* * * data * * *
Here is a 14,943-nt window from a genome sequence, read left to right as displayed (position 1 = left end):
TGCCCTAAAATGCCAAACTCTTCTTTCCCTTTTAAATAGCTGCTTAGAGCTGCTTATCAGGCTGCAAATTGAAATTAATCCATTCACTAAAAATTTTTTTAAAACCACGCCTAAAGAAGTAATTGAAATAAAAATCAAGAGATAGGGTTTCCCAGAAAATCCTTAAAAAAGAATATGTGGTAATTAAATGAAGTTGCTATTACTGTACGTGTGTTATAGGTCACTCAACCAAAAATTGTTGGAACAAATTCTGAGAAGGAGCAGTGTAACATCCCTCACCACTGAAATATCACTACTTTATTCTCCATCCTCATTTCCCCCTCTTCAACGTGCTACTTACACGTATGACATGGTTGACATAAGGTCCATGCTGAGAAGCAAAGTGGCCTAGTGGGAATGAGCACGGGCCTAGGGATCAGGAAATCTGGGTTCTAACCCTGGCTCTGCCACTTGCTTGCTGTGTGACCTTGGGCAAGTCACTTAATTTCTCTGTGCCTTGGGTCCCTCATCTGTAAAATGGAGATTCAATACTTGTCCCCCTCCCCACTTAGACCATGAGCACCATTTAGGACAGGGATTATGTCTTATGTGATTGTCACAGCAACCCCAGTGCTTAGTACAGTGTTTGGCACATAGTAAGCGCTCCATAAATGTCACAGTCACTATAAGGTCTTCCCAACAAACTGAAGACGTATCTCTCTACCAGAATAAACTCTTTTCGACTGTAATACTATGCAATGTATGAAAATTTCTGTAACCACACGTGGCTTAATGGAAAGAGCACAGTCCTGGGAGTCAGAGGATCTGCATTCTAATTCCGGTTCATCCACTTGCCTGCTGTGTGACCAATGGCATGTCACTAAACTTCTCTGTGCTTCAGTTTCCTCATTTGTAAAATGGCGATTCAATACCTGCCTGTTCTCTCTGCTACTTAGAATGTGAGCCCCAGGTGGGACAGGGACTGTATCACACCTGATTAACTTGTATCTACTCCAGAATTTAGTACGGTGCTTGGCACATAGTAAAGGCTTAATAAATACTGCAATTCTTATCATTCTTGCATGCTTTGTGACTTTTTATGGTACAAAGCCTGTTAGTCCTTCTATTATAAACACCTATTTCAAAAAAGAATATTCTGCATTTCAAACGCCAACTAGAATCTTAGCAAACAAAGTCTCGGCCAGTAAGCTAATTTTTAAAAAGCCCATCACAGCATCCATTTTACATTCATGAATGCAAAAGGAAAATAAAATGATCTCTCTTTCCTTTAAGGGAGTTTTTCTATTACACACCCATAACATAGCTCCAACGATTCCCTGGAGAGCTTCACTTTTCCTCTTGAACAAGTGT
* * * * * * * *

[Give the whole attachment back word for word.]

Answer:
Here is a 14,943-nt window from a genome sequence, read left to right as displayed (position 1 = left end):
TGCCCTAAAATGCCAAACTCTTCTTTCCCTTTTAAATAGCTGCTTAGAGCTGCTTATCAGGCTGCAAATTGAAATTAATCCATTCACTAAAAATTTTTTTAAAACCACGCCTAAAGAAGTAATTGAAATAAAAATCAAGAGATAGGGTTTCCCAGAAAATCCTTAAAAAAGAATATGTGGTAATTAAATGAAGTTGCTATTACTGTACGTGTGTTATAGGTCACTCAACCAAAAATTGTTGGAACAAATTCTGAGAAGGAGCAGTGTAACATCCCTCACCACTGAAATATCACTACTTTATTCTCCATCCTCATTTCCCCCTCTTCAACGTGCTACTTACACGTATGACATGGTTGACATAAGGTCCATGCTGAGAAGCAAAGTGGCCTAGTGGGAATGAGCACGGGCCTAGGGATCAGGAAATCTGGGTTCTAACCCTGGCTCTGCCACTTGCTTGCTGTGTGACCTTGGGCAAGTCACTTAATTTCTCTGTGCCTTGGGTCCCTCATCTGTAAAATGGAGATTCAATACTTGTCCCCCTCCCCACTTAGACCATGAGCACCATTTAGGACAGGGATTATGTCTTATGTGATTGTCACAGCAACCCCAGTGCTTAGTACAGTGTTTGGCACATAGTAAGCGCTCCATAAATGTCACAGTCACTATAAGGTCTTCCCAACAAACTGAAGACGTATCTCTCTACCAGAATAAACTCTTTTCGACTGTAATACTATGCAATGTATGAAAATTTCTGTAACCACACGTGGCTTAATGGAAAGAGCACAGTCCTGGGAGTCAGAGGATCTGCATTCTAATTCCGGTTCATCCACTTGCCTGCTGTGTGACCAATGGCATGTCACTAAACTTCTCTGTGCTTCAGTTTCCTCATTTGTAAAATGGCGATTCAATACCTGCCTGTTCTCTCTGCTACTTAGAATGTGAGCCCCAGGTGGGACAGGGACTGTATCACACCTGATTAACTTGTATCTACTCCAGAATTTAGTACGGTGCTTGGCACATAGTAAAGGCTTAATAAATACTGCAATTCTTATCATTCTTGCATGCTTTGTGACTTTTTATGGTACAAAGCCTGTTAGTCCTTCTATTATAAACACCTATTTCAAAAAAGAATATTCTGCATTTCAAACGCCAACTAGAATCTTAGCAAACAAAGTCTCGGCCAGTAAGCTAATTTTTAAAAAGCCCATCACAGCATCCATTTTACATTCATGAATGCAAAAGGAAAATAAAATGATCTCTCTTTCCTTTAAGGGAGTTTTTCTATTACACACCCATAACATAGCTCCAACGATTCCCTGGAGAGCTTCACTTTTCCTCTTGAACAAGTGT